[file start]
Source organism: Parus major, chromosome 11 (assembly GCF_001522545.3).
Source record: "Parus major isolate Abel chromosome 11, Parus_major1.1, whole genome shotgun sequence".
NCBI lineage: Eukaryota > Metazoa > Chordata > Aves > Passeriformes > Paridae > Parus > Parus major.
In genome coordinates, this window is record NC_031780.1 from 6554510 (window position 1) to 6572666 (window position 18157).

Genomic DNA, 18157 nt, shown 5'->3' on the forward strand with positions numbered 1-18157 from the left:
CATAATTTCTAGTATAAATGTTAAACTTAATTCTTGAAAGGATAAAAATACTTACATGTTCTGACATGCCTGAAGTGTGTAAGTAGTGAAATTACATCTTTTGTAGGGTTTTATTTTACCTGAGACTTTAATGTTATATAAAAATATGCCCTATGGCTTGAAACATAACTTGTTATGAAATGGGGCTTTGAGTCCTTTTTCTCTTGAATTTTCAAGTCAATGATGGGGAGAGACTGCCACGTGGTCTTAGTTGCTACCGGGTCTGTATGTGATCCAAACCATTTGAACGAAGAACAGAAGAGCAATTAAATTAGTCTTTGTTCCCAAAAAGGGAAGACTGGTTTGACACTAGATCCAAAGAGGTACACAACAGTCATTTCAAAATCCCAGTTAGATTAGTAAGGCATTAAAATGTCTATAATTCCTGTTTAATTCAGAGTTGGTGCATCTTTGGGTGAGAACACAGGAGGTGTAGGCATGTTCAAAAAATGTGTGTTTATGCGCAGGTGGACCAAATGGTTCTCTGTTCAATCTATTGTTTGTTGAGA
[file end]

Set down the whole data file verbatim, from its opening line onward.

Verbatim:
Source organism: Parus major, chromosome 11 (assembly GCF_001522545.3).
Source record: "Parus major isolate Abel chromosome 11, Parus_major1.1, whole genome shotgun sequence".
NCBI lineage: Eukaryota > Metazoa > Chordata > Aves > Passeriformes > Paridae > Parus > Parus major.
In genome coordinates, this window is record NC_031780.1 from 6554510 (window position 1) to 6572666 (window position 18157).

Genomic DNA, 18157 nt, shown 5'->3' on the forward strand with positions numbered 1-18157 from the left:
CATAATTTCTAGTATAAATGTTAAACTTAATTCTTGAAAGGATAAAAATACTTACATGTTCTGACATGCCTGAAGTGTGTAAGTAGTGAAATTACATCTTTTGTAGGGTTTTATTTTACCTGAGACTTTAATGTTATATAAAAATATGCCCTATGGCTTGAAACATAACTTGTTATGAAATGGGGCTTTGAGTCCTTTTTCTCTTGAATTTTCAAGTCAATGATGGGGAGAGACTGCCACGTGGTCTTAGTTGCTACCGGGTCTGTATGTGATCCAAACCATTTGAACGAAGAACAGAAGAGCAATTAAATTAGTCTTTGTTCCCAAAAAGGGAAGACTGGTTTGACACTAGATCCAAAGAGGTACACAACAGTCATTTCAAAATCCCAGTTAGATTAGTAAGGCATTAAAATGTCTATAATTCCTGTTTAATTCAGAGTTGGTGCATCTTTGGGTGAGAACACAGGAGGTGTAGGCATGTTCAAAAAATGTGTGTTTATGCGCAGGTGGACCAAATGGTTCTCTGTTCAATCTATTGTTTGTTGAGA